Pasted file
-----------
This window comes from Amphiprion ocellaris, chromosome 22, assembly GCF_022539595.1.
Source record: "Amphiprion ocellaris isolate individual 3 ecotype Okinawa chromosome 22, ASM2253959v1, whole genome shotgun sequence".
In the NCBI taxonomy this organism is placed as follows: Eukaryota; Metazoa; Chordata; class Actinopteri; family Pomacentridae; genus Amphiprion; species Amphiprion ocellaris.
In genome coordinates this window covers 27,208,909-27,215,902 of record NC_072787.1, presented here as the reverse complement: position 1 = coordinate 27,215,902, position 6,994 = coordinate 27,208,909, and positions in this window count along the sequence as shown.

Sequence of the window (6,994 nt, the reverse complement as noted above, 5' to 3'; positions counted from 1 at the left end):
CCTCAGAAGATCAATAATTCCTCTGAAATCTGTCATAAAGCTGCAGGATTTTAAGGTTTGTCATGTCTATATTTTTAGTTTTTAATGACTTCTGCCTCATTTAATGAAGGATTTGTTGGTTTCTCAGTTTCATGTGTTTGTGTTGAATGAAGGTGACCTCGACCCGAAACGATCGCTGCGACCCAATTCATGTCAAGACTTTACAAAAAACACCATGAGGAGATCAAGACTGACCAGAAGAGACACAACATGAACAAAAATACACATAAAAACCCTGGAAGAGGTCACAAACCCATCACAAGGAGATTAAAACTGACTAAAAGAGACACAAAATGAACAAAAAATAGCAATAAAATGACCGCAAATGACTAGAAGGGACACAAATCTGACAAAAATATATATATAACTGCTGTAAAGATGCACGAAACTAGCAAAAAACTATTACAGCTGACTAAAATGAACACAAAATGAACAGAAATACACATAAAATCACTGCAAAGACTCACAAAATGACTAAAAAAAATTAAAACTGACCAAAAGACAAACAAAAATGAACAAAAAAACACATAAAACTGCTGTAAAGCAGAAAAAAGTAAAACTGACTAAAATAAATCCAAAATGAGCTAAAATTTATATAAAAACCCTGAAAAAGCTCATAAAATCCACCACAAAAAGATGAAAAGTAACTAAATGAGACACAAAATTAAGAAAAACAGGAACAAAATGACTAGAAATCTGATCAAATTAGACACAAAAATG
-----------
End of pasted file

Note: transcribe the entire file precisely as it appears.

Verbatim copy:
This window comes from Amphiprion ocellaris, chromosome 22, assembly GCF_022539595.1.
Source record: "Amphiprion ocellaris isolate individual 3 ecotype Okinawa chromosome 22, ASM2253959v1, whole genome shotgun sequence".
In the NCBI taxonomy this organism is placed as follows: Eukaryota; Metazoa; Chordata; class Actinopteri; family Pomacentridae; genus Amphiprion; species Amphiprion ocellaris.
In genome coordinates this window covers 27,208,909-27,215,902 of record NC_072787.1, presented here as the reverse complement: position 1 = coordinate 27,215,902, position 6,994 = coordinate 27,208,909, and positions in this window count along the sequence as shown.

Sequence of the window (6,994 nt, the reverse complement as noted above, 5' to 3'; positions counted from 1 at the left end):
CCTCAGAAGATCAATAATTCCTCTGAAATCTGTCATAAAGCTGCAGGATTTTAAGGTTTGTCATGTCTATATTTTTAGTTTTTAATGACTTCTGCCTCATTTAATGAAGGATTTGTTGGTTTCTCAGTTTCATGTGTTTGTGTTGAATGAAGGTGACCTCGACCCGAAACGATCGCTGCGACCCAATTCATGTCAAGACTTTACAAAAAACACCATGAGGAGATCAAGACTGACCAGAAGAGACACAACATGAACAAAAATACACATAAAAACCCTGGAAGAGGTCACAAACCCATCACAAGGAGATTAAAACTGACTAAAAGAGACACAAAATGAACAAAAAATAGCAATAAAATGACCGCAAATGACTAGAAGGGACACAAATCTGACAAAAATATATATATAACTGCTGTAAAGATGCACGAAACTAGCAAAAAACTATTACAGCTGACTAAAATGAACACAAAATGAACAGAAATACACATAAAATCACTGCAAAGACTCACAAAATGACTAAAAAAAATTAAAACTGACCAAAAGACAAACAAAAATGAACAAAAAAACACATAAAACTGCTGTAAAGCAGAAAAAAGTAAAACTGACTAAAATAAATCCAAAATGAGCTAAAATTTATATAAAAACCCTGAAAAAGCTCATAAAATCCACCACAAAAAGATGAAAAGTAACTAAATGAGACACAAAATTAAGAAAAACAGGAACAAAATGACTAGAAATCTGATCAAATTAGACACAAAAATG